The United States does not expect any difficulties due to Russia's possible bankruptcy

Russia’s possible bankruptcy on the foreign debt will not cause a major shock to world markets, the White House predicts, given suspicions that Moscow has paid its international creditors on the maturity of two debt issues in dollars and euros, which is on Friday.

“We expect the impact on the United States and the world economy to be minimal, given that Russia is already financially isolated,” White House spokeswoman Karin Jean-Pierre told a news conference.

The United States pushed Russia closer to the brink of a historic debt default on Wednesday after failing to renew a license to pay holders of Russian government securities at a time when Washington is stepping up pressure on Russia over its invasion of Ukraine.
Moscow shifted its obligations on both issues in the denominational currencies of the securities a week earlier to avoid problems after the license expired, with investment bank JP Morgan, which is the intermediary of some of the largest creditors, saying payments were received.

The next maturity dates are June 23 and 24, when there are maturities of four dollar issues. Payments on the June 24 bonds will not be possible without a US license, and they have a grace period of 15 working days, Reuters notes. This could lead to Russia defaulting on bondholders for non-compliance with contract terms.

On Thursday, Russia said it was considering reissuing debt issues in rubles to avoid problems with payments in dollars and euros over sanctions imposed on it over the war in Ukraine.

Sberbank refused to pay dividends

Meanwhile, Russia’s largest bank, Sberbank, has decided not to pay dividends to its shareholders for 2021.

Earlier, the government instructed the Ministry of Finance, when preparing directives for participation in a meeting of the Supervisory Board of Sberbank not to provide for the payment of dividends on ordinary and preferred shares to ensure sustainable lending to corporate clients and financial organizations, Interfax reported on Friday.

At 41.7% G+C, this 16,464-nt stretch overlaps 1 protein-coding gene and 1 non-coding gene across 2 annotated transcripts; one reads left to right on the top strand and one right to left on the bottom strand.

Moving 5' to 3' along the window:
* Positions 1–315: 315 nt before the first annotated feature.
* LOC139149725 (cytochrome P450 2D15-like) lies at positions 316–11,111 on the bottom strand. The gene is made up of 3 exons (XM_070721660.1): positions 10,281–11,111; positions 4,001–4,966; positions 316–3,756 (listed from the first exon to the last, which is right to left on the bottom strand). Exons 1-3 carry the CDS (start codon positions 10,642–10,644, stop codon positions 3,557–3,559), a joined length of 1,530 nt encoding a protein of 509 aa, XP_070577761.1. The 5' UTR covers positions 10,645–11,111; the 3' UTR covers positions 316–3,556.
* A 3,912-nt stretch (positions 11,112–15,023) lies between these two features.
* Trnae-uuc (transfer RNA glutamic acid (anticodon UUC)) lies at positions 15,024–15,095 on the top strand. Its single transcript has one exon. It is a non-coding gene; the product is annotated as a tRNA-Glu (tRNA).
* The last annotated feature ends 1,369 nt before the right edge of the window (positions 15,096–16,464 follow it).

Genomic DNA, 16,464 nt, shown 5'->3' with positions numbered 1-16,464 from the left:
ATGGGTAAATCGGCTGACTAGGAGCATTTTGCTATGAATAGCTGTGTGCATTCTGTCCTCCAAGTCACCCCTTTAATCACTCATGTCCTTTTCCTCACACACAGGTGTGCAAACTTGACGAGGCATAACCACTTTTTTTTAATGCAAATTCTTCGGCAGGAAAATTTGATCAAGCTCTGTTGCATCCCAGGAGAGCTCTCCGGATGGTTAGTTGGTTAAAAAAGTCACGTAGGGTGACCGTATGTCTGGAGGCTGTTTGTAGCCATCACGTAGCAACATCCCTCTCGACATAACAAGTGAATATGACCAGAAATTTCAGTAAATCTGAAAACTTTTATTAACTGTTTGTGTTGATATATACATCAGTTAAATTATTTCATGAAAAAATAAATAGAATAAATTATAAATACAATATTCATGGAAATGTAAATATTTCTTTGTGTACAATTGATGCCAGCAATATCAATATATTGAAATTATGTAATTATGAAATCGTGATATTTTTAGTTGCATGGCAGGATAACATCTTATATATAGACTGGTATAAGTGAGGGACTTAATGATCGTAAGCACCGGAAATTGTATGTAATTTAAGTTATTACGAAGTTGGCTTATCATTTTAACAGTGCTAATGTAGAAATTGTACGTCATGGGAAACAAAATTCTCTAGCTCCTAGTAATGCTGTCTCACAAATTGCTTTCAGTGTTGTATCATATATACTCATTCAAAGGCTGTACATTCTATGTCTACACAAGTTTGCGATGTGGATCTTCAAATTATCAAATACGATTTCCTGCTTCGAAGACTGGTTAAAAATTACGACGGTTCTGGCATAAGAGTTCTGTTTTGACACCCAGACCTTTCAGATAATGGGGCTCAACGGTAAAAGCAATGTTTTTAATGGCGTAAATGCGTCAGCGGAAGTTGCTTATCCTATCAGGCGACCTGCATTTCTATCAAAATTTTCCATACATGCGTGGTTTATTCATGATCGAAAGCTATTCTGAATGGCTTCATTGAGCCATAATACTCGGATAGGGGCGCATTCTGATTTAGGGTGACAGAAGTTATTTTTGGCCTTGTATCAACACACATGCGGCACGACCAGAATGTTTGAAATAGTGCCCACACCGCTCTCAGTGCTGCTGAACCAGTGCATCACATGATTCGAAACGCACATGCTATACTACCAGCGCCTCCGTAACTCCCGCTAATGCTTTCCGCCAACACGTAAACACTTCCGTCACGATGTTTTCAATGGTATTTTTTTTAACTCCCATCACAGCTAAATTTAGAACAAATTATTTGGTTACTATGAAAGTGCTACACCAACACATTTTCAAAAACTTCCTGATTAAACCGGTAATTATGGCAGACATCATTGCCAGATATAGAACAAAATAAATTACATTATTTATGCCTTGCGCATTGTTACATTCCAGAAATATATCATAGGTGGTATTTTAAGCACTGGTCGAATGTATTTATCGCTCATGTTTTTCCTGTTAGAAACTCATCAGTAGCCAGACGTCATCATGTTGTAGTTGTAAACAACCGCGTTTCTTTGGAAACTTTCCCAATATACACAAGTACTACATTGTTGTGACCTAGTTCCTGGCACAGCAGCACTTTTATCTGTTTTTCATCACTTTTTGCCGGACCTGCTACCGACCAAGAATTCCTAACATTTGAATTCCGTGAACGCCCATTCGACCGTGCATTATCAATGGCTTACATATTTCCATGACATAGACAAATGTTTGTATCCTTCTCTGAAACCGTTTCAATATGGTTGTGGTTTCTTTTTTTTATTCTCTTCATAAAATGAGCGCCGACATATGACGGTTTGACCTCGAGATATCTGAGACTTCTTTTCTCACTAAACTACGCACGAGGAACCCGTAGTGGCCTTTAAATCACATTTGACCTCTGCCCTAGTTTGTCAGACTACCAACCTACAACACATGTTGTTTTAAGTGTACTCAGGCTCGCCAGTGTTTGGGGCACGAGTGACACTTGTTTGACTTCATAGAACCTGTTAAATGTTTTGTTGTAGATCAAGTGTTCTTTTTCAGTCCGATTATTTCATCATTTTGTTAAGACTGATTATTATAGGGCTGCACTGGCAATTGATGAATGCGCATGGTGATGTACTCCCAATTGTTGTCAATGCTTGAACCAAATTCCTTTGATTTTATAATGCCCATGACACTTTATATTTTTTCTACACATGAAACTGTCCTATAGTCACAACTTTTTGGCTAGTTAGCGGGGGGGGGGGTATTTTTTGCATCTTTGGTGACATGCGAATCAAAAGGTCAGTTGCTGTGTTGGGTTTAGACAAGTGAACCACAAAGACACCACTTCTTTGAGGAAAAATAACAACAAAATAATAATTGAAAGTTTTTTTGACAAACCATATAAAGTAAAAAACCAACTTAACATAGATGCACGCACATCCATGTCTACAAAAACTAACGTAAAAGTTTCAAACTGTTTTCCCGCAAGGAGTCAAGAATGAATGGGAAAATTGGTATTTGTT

In April, the Central Bank recommended that state-owned banks refuse to pay dividends in 2022, given the difficult economic situation.

On April 6, the United States imposed blocking sanctions on Sberbank and many companies controlled by it, which envisions a “freeze” of assets in the United States and banned US citizens from conducting any transactions with the bank.

Before the war, Sberbank planned to distribute at least 50% of its net profit to dividends by 2023. At the end of 2020, it paid 55.9% of its net profit, over 422 billion rubles to its shareholders as dividends.

On the verge of bankruptcy: Russia has announced that it will pay its debt in rubles

Russia has said it will pay its debts to international creditors in rubles after the US Treasury Department’s license authorizing payments on foreign debt in dollars expired at 6:01 a.m. Bulgarian time on Wednesday.

The statement was made by the Russian Ministry of Finance after it became clear that OFAC (the division of sanctions of the US Treasury Department) will not renew the license.

According to Moscow, the non-renewal of the license violates the rights of creditors and “makes it impossible to continue servicing the state’s foreign debt in US dollars.” Therefore, payments will be made in rubles, and the national depositary, as the paying agent, can then convert them into dollars and euros.

“The current situation has nothing to do with 1998 when Russia did not have enough money to pay off its debts. Now there is money, the willingness to pay is also there. This situation, artificially created by an enemy country, will not affect quality. of life of the Russians “, said the Minister of Finance Anton Siluanov, quoted by the Russian agency” Interfax “.

According to the Russian Central Bank, due to sanctions over the war in Ukraine, its assets worth about $ 300 billion have been blocked abroad. The United States said it had frozen about $ 100 billion, and the EU said on Wednesday it had seized about $ 25 billion.

New date

The next maturity of Russia’s government debt is on May 27 in two series of bonds denominated in dollars and euros. The finance ministry announced last Friday that it had transferred the money in deposit to the depositary ahead of schedule, two weeks before maturity, to use the license before it expires. But it is not known if the funds have reached all investors. An Asian-based bondholder told Reuters that the payment had not arrived in the company’s account by Wednesday. Russia has a 30-day grace period for both payments.

However, in a statement to its clients, financial services company JPMorgan wrote that although there was some “residual uncertainty” about the translation, it was most likely that it had been paid for.